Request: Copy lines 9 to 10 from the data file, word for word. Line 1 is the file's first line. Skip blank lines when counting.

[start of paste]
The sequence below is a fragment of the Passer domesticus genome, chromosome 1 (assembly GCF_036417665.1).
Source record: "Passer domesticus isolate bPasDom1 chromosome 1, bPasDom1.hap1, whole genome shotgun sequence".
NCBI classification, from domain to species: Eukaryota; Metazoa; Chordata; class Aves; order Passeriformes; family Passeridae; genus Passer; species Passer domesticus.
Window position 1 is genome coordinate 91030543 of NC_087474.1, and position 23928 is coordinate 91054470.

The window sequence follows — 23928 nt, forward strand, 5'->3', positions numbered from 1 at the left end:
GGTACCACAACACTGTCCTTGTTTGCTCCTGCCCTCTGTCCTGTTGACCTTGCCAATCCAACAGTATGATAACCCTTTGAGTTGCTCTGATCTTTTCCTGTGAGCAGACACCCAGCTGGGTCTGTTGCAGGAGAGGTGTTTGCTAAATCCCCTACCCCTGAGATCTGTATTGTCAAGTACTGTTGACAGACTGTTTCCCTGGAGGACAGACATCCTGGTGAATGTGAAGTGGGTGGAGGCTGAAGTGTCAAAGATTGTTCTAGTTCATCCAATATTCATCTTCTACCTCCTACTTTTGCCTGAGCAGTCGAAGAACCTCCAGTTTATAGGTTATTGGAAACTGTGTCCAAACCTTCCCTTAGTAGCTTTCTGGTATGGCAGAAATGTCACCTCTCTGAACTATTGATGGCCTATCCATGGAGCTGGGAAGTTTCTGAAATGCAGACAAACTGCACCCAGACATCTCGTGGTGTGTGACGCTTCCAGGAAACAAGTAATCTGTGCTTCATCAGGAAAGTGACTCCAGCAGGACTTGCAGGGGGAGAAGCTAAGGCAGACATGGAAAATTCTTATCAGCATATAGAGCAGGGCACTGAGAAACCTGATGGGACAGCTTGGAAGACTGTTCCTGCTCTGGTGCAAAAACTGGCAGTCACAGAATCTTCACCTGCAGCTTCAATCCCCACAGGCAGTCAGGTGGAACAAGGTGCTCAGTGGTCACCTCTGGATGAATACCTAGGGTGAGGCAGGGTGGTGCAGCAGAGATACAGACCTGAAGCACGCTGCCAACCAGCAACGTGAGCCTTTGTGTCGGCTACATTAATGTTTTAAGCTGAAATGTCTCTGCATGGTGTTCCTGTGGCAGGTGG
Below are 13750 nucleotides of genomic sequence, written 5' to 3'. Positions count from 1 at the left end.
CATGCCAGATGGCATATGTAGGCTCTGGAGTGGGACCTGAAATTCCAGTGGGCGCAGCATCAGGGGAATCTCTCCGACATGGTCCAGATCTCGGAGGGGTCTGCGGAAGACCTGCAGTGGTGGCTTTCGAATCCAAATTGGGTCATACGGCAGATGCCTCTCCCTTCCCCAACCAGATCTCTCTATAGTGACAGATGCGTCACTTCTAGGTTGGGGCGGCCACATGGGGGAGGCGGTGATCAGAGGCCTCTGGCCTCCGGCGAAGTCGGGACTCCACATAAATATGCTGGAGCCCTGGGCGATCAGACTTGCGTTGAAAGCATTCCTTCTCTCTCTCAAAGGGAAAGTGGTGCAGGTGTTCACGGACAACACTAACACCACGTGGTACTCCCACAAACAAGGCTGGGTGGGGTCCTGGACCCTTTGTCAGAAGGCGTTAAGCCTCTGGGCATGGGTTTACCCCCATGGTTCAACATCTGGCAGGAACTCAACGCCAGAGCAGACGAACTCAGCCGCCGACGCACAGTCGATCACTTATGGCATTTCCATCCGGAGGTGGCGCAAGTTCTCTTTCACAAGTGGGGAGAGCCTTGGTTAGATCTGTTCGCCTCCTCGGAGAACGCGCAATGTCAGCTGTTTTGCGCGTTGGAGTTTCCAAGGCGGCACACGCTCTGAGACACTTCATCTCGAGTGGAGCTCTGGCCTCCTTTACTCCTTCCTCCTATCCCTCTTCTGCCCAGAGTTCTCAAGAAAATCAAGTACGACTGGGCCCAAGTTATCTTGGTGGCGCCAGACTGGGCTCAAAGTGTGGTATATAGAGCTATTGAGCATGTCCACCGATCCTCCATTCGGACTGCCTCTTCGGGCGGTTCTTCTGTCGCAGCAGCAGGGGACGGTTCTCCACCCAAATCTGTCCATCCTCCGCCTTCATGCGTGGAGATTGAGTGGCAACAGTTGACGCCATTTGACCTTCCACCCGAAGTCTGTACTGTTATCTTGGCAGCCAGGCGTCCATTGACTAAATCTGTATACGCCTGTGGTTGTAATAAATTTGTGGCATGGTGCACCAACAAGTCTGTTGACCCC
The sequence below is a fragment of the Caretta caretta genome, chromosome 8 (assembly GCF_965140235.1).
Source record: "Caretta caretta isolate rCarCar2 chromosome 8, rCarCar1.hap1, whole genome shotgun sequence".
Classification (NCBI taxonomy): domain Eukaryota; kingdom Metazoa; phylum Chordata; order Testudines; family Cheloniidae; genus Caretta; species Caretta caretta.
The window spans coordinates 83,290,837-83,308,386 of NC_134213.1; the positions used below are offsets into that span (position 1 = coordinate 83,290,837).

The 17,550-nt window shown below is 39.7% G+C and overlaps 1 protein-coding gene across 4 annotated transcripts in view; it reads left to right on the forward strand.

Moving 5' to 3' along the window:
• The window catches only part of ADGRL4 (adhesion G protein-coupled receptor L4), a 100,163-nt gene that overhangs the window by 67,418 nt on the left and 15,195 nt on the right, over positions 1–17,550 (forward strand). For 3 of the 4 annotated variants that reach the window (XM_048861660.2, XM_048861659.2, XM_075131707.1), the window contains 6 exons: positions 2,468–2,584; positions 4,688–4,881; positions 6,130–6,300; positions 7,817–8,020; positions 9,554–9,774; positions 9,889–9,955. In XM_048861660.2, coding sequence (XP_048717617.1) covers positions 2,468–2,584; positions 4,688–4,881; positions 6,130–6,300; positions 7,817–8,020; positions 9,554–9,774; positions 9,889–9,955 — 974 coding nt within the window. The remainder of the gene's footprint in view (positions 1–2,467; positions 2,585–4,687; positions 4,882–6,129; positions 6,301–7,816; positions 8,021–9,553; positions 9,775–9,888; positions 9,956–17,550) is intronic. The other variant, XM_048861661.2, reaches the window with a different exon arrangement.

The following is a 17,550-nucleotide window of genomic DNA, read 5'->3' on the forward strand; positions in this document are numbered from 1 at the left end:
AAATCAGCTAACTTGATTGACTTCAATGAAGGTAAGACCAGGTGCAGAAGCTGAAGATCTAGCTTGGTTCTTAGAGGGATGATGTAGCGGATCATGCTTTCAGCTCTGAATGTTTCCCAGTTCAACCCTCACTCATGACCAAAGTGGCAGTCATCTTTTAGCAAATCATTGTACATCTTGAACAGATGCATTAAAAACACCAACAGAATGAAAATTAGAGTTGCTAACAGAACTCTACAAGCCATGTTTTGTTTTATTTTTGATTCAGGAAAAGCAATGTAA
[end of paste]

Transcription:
The sequence below is a fragment of the Caretta caretta genome, chromosome 8 (assembly GCF_965140235.1).
Source record: "Caretta caretta isolate rCarCar2 chromosome 8, rCarCar1.hap1, whole genome shotgun sequence".